Monday, November 26, 2007

Macaroni & Cheese on a Stick

So "recently" (and when I say "recently," I actually mean quite a while back) I finally made it to an honest-to-gooddness Renaissance Faire. Now, granted, I live a fairly geek-fueled lifestyle, what with my Romulan Ale (legalize it!) and my Green Lantern underpants. However, when it came to Renaissance Faires (or the much easier to type: Ren Faires) I had always had little to no interest.

Had I fallen prey to the general public's distaste for all things different and costume related? Perhaps. Nerd elitism? Maybe. Did the extra "E" in "Faire" just freak me out for no good reason? Most likely.

For whatever reason my comfort zone included the power ring over the privy and the batarang over the battle-ax. This was mainly due to the fact that I had never stepped foot onto an actual Ren Faire and never intended to.

This was due to change since "Unfortunately Named Nephew 1" and "Unfortunately Named Nephew 2" liked 1) swords and 2) hitting things with swords. So seriously, where else could you take them? So off we went...

Now don't mistake this for an account of a Ren Faire-skeptic coming to terms with a newfound love of everything Elizabethan. Because, really, who'd be interested in reading about that crap?

No, this trip led to a far more important epiphany. Much like the State Fair, the Ren Faire truly shines when it comes to food. Imagine an excitable, mead swilling fanboy's reaction when turning a corner and seeing this sign:

Well you don't have to imagine because it sounded something like this, "GASP! It am macaroni...on stick!! Cheese!" Yes, at these places the impossible is possible...and quite tasty. Several child endangerment laws were bent (if not broken outright) as I made my way through the masses, NFL style, to get my golden delicious prize.


Yes, it's deep fried. Yes, it tastes really good.

Now, I'm certainly not the first person to say that everything tastes better when it is "on a stick" but I'm the one saying it right now. Everything tastes better when it is "on a stick."

I'd like to tell you more of my impressions of the Faire but all the parts of my brain that would house those memories were replaced by "feel good" fluffiness brought about by my new favorite carbohydrate source.

Let that be a lesson to all of you too afraid to try new things.

Monday, November 19, 2007

Salicrup Talks Toilet Paper

Occasionally the Merry Marvel Marching Society marches to a slightly different tune. When that happens we all benefit.

In 1979 the battle between good and evil entered the bathroom...and on the front lines was comic legend Jim Salicrup. You might know Salicrup for his work as a Spider-Man editor for Marvel Comics or his current work as Editor-In-Chief at Papercutz.

But in my opinion some of his most ground breaking work might have been when he took a few beloved Marvel characters into a brand new medium. Not TV...not the movies...not even the internet. I am talking, of course, about Marvel Toilet Paper:
Mr. Salicrup was good enough to talk with me about writing an original Marvel Team-Up story for publication in the ground breaking new medium of toilet paper.

CBL: How were you initially approached about the project?

JS: Marvel had a special department, run by the great Sol Brodsky, that handled the production of anything that wasn't a part of Marvel's mainstream line of comics. The company which made the Marvel TP earlier had success with a New York Times Crossword Puzzle TP as a novelty product, and decided to license the Marvel characters for a similar product. Sol's department handled producing materials for licensed products, and I was writing and editing a lot of that material at the time, so it just made sense for Sol to ask me to write it. Although we were all greatly amused by the concept of Marvel TP.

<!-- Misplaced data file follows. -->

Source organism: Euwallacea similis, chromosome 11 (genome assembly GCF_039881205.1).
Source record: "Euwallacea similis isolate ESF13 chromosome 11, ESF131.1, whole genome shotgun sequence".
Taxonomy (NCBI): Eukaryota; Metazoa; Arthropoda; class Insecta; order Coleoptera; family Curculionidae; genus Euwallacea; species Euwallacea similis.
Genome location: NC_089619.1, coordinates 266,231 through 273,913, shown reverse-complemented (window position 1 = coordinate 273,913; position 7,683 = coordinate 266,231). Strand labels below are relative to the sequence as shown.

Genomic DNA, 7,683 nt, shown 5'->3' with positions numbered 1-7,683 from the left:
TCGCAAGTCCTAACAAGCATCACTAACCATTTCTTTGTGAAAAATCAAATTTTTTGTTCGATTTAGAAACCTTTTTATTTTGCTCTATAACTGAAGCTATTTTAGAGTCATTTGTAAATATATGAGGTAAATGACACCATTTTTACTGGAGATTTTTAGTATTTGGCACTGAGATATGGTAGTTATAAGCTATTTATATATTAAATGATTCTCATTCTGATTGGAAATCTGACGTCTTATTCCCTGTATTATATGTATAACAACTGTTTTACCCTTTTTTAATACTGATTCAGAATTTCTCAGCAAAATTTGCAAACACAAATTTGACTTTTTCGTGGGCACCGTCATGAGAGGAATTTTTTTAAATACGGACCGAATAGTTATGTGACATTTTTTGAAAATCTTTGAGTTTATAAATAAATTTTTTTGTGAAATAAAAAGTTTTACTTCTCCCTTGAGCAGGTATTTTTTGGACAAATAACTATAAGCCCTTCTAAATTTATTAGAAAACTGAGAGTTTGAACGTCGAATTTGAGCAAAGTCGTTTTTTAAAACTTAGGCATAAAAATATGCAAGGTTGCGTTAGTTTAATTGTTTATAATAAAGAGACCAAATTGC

CBL: If you can recall, what did you think at the time about such an unusual product tie-in?

JS: I loved it! Stan was always saying that "Marvel was going to take over the world," and crazy projects like these were a way of getting Marvel, Spider-Man, and the Hulk greater recognition outside of the world of comics. With the Marvel TP, it was a funny idea that communicated that Marvel was a company that obviously didn't take itself too seriously -- which was a big part of Marvel's wide appeal.

CBL: What do you recall about the process of writing that particular story (a Hulk/Spider-man team up vs. the Leader)?

JS: The goal was to tell a simple story that managed to be true to the characters, and to capture a bit of the feel of the comics of that time. We tried to make it fun, but not silly. In writing the actual script, instead of writing "Page One, Page Two," etc., we called it "Sheet One, Sheet Two," etc.

CBL: Once the work was done and the toilet paper was on the market, how did you feel about the end product?

JS: Keep in mind, that this was not actually marketed as regular TP. You would've never found it with other TP in a supermarket. It was totally a gag/gift item intended to be amusing. For example, there was a great display in New York City at the world-famous flagship Bloomingdale's of the Marvel TP! I felt like Andy Warhol-- as if I had contributed to a Pop-Art exhibit! Over the years, I've been very lucky to be involved with the Amazing Spider-Man, a truly wonderful character and pop culture icon. Millions of people truly love this Stan Lee and Steve Ditko creation, embracing both Peter Parker and his web-spinning alter-ego. I must say, it's been a real honor to be a part of it all.

Well there you have it: a 2-ply team-up of bowel moving proportions.